The Appellate Division, First Department, yesterday upheld the will of deceased restaurant mogul Rocky Aoki, which left his Benihana restaurant empire to his third wife, rebuffing a challenge from four of his six children from previous marriages. Aoki came to America from Japan in 1959 as a member of a Japanese wrestling team. He studied restaurant management in New York and in 1963 he founded the first Benihana restaurant on West 56th Street in Manhattan. The venture expanded into a global business, which today owns or franchises more than 100 restaurants.
Aoki had three children from his first marriage, which ended in 1981, and another three from his second marriage, which ended in 1991. He also had a seventh nonmarital child. In 1998, Aoki executed a will leaving his entire estate to his marital children. Aoki married Keiko, his third wife, in 2002, “arousing considerable apprehension among his children,” according to yesterday’s opinion, which was signed by Justice Peter Tom (See Profile). That apprehension grew into “an irreconcilable feud pitting Rocky and Keiko against Rocky’s children from his two prior marriages in a contentious struggle for control of the Benihana empire.”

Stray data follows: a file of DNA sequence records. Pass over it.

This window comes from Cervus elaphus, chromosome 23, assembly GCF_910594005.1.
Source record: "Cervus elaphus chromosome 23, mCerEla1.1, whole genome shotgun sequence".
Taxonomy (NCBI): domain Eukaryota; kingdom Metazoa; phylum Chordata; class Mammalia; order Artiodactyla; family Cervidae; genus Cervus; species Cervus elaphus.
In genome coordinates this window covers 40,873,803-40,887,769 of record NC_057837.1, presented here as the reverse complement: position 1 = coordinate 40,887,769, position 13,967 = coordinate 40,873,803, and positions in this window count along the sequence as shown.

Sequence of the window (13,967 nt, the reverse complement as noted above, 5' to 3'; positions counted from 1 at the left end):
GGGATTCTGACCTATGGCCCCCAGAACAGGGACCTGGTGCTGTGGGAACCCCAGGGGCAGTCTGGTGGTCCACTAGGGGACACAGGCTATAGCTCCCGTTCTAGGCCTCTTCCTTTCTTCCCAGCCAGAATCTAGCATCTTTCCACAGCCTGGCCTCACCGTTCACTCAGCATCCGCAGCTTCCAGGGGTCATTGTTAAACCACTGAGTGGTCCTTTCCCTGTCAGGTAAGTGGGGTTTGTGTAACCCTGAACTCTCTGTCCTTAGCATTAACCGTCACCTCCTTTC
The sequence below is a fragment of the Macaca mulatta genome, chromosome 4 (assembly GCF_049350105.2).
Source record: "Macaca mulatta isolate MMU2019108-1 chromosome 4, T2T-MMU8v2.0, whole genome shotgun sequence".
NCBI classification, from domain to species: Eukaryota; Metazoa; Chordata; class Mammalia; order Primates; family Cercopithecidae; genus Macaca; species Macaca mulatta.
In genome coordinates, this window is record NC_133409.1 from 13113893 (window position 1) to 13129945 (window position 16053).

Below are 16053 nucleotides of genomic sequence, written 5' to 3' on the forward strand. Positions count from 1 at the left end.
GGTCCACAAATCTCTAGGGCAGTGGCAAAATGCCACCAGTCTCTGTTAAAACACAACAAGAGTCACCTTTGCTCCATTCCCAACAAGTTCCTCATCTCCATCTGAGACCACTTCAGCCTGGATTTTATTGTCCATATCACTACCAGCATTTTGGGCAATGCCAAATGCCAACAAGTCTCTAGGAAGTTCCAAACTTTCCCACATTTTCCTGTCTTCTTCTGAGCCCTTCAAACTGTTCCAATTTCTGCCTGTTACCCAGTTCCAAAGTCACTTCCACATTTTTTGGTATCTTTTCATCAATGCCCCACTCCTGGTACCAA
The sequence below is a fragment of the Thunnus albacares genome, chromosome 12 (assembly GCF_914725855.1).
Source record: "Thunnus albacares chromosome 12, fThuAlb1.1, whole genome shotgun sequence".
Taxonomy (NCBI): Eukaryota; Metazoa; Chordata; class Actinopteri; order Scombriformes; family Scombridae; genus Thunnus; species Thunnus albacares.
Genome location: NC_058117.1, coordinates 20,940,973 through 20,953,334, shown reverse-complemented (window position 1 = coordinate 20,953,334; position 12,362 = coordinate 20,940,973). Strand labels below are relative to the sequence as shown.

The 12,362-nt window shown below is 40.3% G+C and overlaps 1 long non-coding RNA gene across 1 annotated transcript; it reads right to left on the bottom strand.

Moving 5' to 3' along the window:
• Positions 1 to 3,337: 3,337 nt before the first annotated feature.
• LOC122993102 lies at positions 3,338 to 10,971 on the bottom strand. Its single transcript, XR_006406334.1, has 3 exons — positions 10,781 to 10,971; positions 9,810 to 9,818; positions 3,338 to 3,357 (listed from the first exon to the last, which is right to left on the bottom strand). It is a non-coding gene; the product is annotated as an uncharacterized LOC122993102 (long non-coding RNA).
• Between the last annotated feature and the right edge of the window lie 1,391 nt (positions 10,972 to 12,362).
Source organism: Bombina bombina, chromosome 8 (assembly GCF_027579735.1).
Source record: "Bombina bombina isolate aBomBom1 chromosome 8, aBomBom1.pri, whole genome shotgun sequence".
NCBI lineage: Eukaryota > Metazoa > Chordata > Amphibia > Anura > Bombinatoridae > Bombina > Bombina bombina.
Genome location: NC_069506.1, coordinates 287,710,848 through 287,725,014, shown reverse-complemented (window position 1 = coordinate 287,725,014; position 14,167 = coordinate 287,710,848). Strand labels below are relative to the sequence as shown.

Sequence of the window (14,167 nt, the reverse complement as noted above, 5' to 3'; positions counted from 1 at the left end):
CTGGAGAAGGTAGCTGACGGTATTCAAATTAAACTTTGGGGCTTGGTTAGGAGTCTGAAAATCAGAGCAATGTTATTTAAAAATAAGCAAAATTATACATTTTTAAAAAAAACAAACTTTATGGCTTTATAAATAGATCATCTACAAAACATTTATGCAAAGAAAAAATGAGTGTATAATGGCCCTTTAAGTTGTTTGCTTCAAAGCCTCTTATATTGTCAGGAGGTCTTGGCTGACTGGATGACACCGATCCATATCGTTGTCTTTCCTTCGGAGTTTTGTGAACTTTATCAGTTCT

In 2007, Aoki wrote a new will leaving all of his assets to Keiko. When Aoki died of liver cancer in 2008, at age 69, four of those six children, and the nonmarital child, challenged the entry of the will, claiming their father had been cognitively impaired and that Keiko had exercised undue influence over him.
Manhattan Surrogate Kristin Glen (See Profile) overruled their objections. In affirming, Tom wrote that there was no evidence Aoki had been impaired or unduly influenced. He was joined by Justices Leland DeGrasse (See Profile), Helen Freedman (See Profile), Rosalyn Richter (See Profile) and Nelson Roman (See Profile) in In re Will of Aoki, 7231.